3 New ProShares ETFs Built for the Trends of the Future


New ETFs: - 3 New ProShares ETFs Built for the Trends of the Future

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Exchange-traded funds (ETFs) focused on niche trends have been attracting investors’ attention of late. Since the introduction of the first U.S. ETF, the SPDR S&P 500 ETF Trust (NYSEARCA:SPY) in 1993, the number of funds available for investors has risen significantly. As of October 2021, there were well over 2,650 ETFs stateside. Meanwhile, assets under management in U.S.-listed ETFs are fast approaching $7 trillion.

A recent survey by JP Morgan Chase (NYSE:JPM) highlights, “Although active ETFs remain a relatively small segment of the overall ETF market, the percentage of respondents with active ETF exposure has risen to 54%, up from 31% in 2020.”

The research further posits, “Positions in thematic funds have increased significantly since 2020 and are set to increase further over the next two to three years, as respondents move more assets into the technology and environmental themes in particular.”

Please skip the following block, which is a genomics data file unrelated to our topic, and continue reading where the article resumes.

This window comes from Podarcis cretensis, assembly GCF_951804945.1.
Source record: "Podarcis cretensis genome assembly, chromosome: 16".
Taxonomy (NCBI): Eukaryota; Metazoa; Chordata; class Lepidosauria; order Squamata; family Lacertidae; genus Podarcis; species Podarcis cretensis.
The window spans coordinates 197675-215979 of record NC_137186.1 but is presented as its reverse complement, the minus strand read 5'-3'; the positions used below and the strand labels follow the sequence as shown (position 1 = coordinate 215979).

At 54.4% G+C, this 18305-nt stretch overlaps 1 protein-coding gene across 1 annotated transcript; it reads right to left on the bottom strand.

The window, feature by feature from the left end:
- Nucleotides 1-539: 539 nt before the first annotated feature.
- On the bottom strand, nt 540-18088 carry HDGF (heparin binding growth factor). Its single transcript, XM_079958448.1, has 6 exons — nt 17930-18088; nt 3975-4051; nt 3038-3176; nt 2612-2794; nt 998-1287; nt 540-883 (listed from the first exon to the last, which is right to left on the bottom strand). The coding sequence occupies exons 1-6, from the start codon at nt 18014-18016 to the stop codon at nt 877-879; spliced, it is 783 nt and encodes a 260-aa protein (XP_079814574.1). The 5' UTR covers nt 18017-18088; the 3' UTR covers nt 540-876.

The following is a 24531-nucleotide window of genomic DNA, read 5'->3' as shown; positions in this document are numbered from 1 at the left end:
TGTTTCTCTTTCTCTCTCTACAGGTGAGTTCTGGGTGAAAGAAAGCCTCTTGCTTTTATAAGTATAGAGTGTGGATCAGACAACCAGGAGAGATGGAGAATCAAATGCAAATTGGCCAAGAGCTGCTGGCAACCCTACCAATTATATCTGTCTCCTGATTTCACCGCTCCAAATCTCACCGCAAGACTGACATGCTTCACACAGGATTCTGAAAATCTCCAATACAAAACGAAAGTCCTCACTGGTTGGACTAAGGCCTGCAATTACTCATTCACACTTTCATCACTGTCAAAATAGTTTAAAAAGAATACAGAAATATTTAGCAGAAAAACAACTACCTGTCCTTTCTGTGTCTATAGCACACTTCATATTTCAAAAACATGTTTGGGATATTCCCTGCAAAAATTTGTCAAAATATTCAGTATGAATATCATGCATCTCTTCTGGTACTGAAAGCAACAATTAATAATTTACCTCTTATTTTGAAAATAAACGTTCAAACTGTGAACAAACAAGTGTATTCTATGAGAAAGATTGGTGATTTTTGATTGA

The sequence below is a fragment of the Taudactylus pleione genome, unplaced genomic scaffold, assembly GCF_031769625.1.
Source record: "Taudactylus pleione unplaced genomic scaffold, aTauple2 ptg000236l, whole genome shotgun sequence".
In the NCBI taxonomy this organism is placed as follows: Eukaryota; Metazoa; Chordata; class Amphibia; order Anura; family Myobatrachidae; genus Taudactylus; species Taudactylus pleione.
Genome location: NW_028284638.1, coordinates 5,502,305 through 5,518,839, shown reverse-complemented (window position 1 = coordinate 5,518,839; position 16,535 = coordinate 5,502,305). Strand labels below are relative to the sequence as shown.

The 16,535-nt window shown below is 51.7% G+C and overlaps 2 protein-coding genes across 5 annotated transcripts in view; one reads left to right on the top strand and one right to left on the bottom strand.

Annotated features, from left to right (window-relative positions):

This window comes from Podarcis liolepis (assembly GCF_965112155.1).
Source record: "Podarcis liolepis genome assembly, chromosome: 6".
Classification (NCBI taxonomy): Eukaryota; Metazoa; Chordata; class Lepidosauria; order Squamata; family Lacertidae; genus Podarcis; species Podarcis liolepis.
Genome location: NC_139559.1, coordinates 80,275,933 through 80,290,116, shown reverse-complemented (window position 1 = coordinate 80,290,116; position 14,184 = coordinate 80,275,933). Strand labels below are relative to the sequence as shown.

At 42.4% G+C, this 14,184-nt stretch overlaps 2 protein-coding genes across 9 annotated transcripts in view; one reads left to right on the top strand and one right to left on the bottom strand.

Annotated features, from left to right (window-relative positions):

Regular InvestorPlace.com readers would know that we introduce new and thematic ETFs frequently — for example, here. Today, we extend our discussion to three other new niche funds launched on October 26 by ProShares. The following three ETFs could appeal to a range of readers looking to diversify their portfolios in the coming weeks.

Here are 3 new ProShares ETFs built for the trends of the future:

  • ProShares Smart Materials ETF (NYSEARCA:TINT)
  • ProShares Nanotechnology ETF (NYSEARCA:TINY)
  • ProShares On-Demand ETF (NYSEARCA:OND)

As these funds are new and still small, they have no trading history. Therefore, potential investors should do proper due diligence before hitting the ‘buy’ button.

ETFs Built for the Future: ProShares Smart Materials ETF (TINT)

Industrial stocks to buy: a person wearing a hard hat and holding a tablet while standing in front of a machine
Source: Shutterstock

Expense Ratio: 0.58% per year

Metrics suggest that in 2021, we will see a compound annual growth rate (CAGR) of 6.9% in the market for global smart materials, “materials reacting to external stimulations and have one or more properties. We could also call them responsive materials. These objects can change shape or behaviors with hot water, pressure, chemical, light or heat.”

The ProShares Smart Materials ETF is the first pure-play that gives access to companies at the cutting edge of this exciting growth area. These firms might be developing, researching, or producing smart materials.

TINT has 30 holdings and tracks the returns of the Solactive Smart Materials Index. Over half of the companies come from the U.S., followed by South Korea (16.73%), France (11.59%), Switzerland (5.11%) and others.